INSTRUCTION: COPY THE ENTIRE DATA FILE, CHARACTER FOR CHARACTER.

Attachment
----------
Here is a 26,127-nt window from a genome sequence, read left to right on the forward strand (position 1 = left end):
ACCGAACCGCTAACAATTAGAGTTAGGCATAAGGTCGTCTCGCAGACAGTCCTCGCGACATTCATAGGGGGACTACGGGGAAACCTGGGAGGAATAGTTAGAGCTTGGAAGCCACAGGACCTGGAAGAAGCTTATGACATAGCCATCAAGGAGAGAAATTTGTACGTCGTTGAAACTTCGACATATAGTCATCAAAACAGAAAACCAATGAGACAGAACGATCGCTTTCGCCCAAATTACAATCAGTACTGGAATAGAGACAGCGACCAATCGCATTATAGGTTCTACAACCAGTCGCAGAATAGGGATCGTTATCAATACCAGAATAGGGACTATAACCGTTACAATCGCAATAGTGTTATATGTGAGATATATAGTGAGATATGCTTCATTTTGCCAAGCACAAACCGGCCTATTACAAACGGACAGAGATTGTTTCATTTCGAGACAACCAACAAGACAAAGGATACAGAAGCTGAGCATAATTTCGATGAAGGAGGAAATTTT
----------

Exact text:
Here is a 26,127-nt window from a genome sequence, read left to right on the forward strand (position 1 = left end):
ACCGAACCGCTAACAATTAGAGTTAGGCATAAGGTCGTCTCGCAGACAGTCCTCGCGACATTCATAGGGGGACTACGGGGAAACCTGGGAGGAATAGTTAGAGCTTGGAAGCCACAGGACCTGGAAGAAGCTTATGACATAGCCATCAAGGAGAGAAATTTGTACGTCGTTGAAACTTCGACATATAGTCATCAAAACAGAAAACCAATGAGACAGAACGATCGCTTTCGCCCAAATTACAATCAGTACTGGAATAGAGACAGCGACCAATCGCATTATAGGTTCTACAACCAGTCGCAGAATAGGGATCGTTATCAATACCAGAATAGGGACTATAACCGTTACAATCGCAATAGTGTTATATGTGAGATATATAGTGAGATATGCTTCATTTTGCCAAGCACAAACCGGCCTATTACAAACGGACAGAGATTGTTTCATTTCGAGACAACCAACAAGACAAAGGATACAGAAGCTGAGCATAATTTCGATGAAGGAGGAAATTTT